Abbey was quiet for a few minutes, obviously thinking deeply. Then she said, “That song is on my mind as I think about Uncle Dan, too. It’s been almost two months since he was diagnosed with leukemia. Even though it’s the “good” kind of leukemia, he’s really gotten sick from the chemo pill he takes every day. And then last Monday, he had to go to the hospital, too.”

“As the song says, Abbey, we can trust that God will take care of Uncle Dan, too. He’s got a team of some of the best doctors working together to make him better. He’s been accepted into a research study at the University of Wisconsin, which will give him the best, top priority, treatment possible. We certainly can be thankful for that. I think he might even be able to come home from the hospital early this week.”

"Sisters" - Holly and Sadie.

“Sisters” – Holly and Sadie.

“Oh, good! Cousin Sadie has been so lonely. First, her sister Holly left her. Then her mom and dad disappeared. She’ll be so happy to have them home again. Aunt Linda has been staying with Uncle Dan in the hospital, so it’s really been lonely for Sadie. I’ve been telling her about this comforting song all week. I wish I could sing it to her, but I don’t have much of a singing voice, so I’ve just been sending her the thoughts.”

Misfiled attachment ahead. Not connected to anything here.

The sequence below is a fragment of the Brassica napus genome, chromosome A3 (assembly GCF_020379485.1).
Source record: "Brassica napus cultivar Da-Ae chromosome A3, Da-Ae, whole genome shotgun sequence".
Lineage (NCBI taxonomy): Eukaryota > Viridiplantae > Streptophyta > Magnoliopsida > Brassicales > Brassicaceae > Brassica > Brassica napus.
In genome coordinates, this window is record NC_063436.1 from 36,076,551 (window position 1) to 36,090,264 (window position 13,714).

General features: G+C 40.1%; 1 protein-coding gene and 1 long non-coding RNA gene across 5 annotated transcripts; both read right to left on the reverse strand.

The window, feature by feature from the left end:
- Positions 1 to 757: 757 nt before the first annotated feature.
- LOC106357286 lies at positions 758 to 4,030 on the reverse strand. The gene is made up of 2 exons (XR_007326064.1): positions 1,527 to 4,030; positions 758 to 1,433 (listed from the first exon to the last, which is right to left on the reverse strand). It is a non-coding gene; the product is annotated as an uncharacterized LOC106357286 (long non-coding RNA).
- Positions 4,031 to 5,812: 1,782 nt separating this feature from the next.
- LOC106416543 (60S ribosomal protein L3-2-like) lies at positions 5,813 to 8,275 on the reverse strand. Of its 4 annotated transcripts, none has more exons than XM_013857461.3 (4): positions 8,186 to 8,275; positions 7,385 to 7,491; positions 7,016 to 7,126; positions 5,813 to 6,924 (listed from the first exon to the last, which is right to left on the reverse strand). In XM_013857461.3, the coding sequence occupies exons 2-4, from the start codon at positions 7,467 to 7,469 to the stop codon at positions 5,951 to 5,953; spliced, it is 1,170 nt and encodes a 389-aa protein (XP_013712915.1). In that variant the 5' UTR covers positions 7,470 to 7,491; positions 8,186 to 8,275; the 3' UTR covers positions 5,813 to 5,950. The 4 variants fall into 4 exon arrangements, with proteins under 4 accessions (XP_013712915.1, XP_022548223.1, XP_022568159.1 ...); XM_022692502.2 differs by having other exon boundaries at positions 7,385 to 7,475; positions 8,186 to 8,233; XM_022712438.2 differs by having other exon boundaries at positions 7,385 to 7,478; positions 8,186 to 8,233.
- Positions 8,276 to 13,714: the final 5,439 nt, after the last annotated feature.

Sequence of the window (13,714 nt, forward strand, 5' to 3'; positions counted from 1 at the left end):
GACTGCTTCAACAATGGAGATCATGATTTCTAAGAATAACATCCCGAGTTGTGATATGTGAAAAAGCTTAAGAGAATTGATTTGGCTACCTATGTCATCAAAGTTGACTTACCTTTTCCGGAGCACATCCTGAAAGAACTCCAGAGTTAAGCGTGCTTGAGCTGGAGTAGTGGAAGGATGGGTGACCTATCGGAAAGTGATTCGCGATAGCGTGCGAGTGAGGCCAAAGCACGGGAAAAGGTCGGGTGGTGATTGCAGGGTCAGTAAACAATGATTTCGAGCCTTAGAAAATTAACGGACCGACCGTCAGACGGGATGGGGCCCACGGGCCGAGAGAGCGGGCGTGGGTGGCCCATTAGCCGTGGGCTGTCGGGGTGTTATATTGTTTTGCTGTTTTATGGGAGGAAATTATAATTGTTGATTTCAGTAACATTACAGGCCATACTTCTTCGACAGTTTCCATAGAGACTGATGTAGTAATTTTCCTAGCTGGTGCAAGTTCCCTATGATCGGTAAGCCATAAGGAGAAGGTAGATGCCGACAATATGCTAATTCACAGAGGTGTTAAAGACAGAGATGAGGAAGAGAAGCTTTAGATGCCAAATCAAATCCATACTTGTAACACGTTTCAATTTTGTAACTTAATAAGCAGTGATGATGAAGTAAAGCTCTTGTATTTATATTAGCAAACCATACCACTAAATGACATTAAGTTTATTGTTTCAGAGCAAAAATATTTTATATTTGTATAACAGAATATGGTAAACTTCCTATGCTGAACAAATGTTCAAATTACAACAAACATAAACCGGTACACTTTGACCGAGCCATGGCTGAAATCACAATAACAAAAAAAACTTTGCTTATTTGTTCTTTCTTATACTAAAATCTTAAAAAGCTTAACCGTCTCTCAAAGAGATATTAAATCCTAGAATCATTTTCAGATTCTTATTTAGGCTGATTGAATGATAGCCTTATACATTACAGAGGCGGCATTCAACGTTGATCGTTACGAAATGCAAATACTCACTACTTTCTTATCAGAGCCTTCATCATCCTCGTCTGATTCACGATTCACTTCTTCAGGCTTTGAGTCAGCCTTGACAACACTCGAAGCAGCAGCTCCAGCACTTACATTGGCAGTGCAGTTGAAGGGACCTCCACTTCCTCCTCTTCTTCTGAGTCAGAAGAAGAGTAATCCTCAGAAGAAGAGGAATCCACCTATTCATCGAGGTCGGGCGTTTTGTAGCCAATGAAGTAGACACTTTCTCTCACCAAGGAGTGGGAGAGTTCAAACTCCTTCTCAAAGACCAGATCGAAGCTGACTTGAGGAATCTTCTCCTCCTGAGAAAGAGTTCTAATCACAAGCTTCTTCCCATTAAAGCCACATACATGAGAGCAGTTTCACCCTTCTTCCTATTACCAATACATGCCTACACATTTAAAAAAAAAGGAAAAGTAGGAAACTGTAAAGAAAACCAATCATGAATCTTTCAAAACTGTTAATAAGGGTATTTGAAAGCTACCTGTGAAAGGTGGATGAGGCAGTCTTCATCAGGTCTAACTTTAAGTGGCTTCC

God will take care of you.
Thru every day, o’er all the way,
He will take care of you;
God will take care of you.

“Those thoughts are good ones for all of us to keep in mind, all the time, Abbey. I’m glad we have that song to remind us that God loves us and is always with us.”

“Me, too, Mom. Can you keep playing it on the piano this week? Whenever I hear the tune, the words come to mind, and it feels just like I’m getting a hug from God.”

“I’ll remember that. I’ll keep playing the song and feel God hugging me, too.”

Abbey getting a big double hug

Abbey getting a big double hug from her two moms.

Working Together – Joy or Drudgery?

Chance Allies - David Allen, Tisha Brown, Lucas Koehler

Chance Allies – David Allen, Tisha Brown, Lucas Koehler

Last night Mim and I went to a fundraising concert for the jail ministry of Dane County. Chance Allies, a Madison group of three musicians – a female vocalist, a pianist, and a bass player, performed lots of jazz classics, mostly from the era of Cole Porter and George Gershwin. It was a wonderful evening.

Chance Allies - Tisha Brown singingTisha Brown, the vocalist, is a UCC pastor. Last night, she explained to the audience that she had an epiphany while on sabbatical a couple years ago. She has always liked music. For a few years she had even been a music major in college, playing a clarinet. While on sabbatical, she distinctly felt the Spirit telling her to use her desire to sing to accomplish good things. She responded by taking voice lessons, finding a pianist (David Allen – a pediatrician by day) to accompany her, and later adding a bass player (Lucas Koehler – the only full-time musician in the group) to add another dimension to their music. Their goal as a jazz group is to do as many fundraising concerts for non-profit and church-based organizations as they can. They brain-stormed to come up with their name – Chance Allies – which describes how the performers got together, by chance, and what their mission is, to be fundraising allies with organizations they want to support.